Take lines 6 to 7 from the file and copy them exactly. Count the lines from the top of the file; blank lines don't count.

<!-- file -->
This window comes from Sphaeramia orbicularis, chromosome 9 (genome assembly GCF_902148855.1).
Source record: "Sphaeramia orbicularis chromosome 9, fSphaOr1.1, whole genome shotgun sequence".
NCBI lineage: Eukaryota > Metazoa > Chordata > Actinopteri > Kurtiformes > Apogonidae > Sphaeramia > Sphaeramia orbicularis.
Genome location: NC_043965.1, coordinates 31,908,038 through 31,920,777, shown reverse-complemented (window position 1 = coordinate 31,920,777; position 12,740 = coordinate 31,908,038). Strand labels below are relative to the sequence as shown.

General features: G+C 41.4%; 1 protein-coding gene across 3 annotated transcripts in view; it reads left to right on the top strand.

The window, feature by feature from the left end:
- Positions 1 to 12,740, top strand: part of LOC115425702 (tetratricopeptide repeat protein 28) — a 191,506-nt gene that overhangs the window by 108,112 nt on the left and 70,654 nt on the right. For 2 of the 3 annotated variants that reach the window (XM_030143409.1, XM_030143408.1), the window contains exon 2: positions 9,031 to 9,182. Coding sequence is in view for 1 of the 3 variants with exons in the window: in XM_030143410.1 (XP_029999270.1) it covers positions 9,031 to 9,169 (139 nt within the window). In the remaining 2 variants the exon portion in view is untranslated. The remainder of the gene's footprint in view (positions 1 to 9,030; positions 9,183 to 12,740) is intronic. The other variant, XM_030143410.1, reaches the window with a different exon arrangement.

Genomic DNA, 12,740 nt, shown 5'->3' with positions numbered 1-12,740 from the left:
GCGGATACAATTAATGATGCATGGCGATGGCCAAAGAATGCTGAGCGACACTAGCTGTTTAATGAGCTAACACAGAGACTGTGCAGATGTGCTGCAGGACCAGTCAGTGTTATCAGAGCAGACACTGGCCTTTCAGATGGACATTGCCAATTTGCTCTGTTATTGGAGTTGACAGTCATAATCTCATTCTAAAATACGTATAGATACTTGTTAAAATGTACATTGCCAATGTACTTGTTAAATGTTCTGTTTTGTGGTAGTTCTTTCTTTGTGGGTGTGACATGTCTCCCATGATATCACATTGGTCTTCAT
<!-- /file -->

The window, feature by feature from the left end:
- Positions 1 to 12,740, top strand: part of LOC115425702 (tetratricopeptide repeat protein 28) — a 191,506-nt gene that overhangs the window by 108,112 nt on the left and 70,654 nt on the right. For 2 of the 3 annotated variants that reach the window (XM_030143409.1, XM_030143408.1), the window contains exon 2: positions 9,031 to 9,182. Coding sequence is in view for 1 of the 3 variants with exons in the window: in XM_030143410.1 (XP_029999270.1) it covers positions 9,031 to 9,169 (139 nt within the window). In the remaining 2 variants the exon portion in view is untranslated. The remainder of the gene's footprint in view (positions 1 to 9,030; positions 9,183 to 12,740) is intronic. The other variant, XM_030143410.1, reaches the window with a different exon arrangement.